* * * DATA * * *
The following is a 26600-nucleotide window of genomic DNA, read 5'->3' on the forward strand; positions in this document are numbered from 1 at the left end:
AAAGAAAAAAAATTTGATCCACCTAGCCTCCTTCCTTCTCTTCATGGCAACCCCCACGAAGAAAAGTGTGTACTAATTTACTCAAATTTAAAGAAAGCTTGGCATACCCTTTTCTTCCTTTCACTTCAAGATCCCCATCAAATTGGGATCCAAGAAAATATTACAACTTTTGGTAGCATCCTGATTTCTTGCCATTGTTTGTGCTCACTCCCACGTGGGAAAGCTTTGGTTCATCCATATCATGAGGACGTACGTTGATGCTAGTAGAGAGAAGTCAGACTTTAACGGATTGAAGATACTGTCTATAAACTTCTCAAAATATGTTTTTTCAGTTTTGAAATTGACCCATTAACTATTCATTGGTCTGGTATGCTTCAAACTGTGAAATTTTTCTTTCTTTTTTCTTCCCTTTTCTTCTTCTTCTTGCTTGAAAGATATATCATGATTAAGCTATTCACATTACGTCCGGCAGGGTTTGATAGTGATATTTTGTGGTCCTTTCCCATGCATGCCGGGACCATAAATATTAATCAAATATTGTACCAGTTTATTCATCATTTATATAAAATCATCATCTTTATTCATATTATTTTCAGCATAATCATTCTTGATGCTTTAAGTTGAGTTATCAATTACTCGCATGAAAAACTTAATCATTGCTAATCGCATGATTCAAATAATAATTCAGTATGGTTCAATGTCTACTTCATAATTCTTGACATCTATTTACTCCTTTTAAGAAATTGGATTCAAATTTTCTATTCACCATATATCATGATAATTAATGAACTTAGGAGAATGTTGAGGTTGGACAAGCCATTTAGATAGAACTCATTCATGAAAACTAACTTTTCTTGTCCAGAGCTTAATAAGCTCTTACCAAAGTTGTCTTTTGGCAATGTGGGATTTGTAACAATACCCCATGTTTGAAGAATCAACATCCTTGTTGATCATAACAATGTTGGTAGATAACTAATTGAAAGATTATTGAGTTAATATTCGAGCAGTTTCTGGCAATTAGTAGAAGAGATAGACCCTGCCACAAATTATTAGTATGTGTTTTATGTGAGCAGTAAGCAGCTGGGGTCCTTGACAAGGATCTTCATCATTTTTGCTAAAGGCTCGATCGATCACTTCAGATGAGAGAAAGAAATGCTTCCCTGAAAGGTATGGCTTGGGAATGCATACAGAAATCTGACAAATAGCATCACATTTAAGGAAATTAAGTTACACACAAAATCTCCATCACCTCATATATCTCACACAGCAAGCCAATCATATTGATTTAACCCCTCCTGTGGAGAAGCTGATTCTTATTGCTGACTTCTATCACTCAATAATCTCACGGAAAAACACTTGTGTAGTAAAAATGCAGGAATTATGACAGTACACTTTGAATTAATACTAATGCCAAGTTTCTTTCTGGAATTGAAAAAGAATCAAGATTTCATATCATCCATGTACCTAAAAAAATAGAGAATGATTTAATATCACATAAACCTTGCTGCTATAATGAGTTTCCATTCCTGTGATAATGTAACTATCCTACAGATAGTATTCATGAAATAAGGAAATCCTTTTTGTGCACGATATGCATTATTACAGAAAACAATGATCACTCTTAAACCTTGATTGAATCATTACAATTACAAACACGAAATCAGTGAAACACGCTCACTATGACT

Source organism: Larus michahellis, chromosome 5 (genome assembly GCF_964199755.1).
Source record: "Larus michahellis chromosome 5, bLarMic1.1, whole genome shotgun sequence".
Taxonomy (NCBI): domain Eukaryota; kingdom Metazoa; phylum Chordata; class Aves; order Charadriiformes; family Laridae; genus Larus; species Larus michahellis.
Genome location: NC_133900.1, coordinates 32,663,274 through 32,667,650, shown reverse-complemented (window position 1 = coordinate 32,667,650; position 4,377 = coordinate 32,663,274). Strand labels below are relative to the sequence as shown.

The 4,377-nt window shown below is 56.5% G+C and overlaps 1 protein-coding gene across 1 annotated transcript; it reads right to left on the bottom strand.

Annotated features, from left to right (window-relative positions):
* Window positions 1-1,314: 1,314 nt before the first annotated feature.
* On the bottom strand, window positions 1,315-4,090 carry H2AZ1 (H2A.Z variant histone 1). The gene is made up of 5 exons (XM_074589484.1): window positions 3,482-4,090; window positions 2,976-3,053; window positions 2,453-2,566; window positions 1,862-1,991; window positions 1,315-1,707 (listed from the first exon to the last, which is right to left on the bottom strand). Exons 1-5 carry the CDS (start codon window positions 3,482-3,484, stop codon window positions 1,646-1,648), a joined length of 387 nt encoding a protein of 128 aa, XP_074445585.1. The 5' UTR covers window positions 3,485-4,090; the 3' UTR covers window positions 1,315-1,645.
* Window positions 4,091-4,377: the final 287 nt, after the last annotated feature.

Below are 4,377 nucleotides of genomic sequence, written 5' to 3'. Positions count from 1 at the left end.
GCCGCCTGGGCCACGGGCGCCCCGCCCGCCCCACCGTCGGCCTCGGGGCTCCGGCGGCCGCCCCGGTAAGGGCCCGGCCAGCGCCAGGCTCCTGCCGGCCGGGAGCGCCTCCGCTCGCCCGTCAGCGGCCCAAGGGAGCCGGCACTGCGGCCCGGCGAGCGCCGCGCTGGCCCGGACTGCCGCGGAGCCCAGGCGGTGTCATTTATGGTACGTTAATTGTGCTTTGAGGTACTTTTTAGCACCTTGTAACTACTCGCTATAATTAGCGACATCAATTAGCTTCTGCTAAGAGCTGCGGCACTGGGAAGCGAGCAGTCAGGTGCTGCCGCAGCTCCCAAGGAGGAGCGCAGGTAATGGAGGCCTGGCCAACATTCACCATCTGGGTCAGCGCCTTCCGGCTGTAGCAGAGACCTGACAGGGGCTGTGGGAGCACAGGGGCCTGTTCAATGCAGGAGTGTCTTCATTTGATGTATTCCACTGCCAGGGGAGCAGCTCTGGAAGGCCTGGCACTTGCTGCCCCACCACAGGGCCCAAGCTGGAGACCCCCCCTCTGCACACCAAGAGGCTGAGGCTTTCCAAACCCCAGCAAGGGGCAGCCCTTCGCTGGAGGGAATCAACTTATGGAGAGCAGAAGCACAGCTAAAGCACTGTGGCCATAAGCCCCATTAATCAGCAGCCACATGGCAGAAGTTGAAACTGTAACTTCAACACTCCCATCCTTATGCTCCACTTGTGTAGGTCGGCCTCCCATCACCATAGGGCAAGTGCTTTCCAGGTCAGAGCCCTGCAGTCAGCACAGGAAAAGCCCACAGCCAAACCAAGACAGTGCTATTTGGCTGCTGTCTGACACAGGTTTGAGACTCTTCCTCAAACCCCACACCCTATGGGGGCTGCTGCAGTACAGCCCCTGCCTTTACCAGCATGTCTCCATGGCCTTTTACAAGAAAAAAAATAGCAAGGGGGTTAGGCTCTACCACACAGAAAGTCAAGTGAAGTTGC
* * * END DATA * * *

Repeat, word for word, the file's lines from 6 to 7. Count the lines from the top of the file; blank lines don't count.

Genome location: NC_133900.1, coordinates 32,663,274 through 32,667,650, shown reverse-complemented (window position 1 = coordinate 32,667,650; position 4,377 = coordinate 32,663,274). Strand labels below are relative to the sequence as shown.

The 4,377-nt window shown below is 56.5% G+C and overlaps 1 protein-coding gene across 1 annotated transcript; it reads right to left on the bottom strand.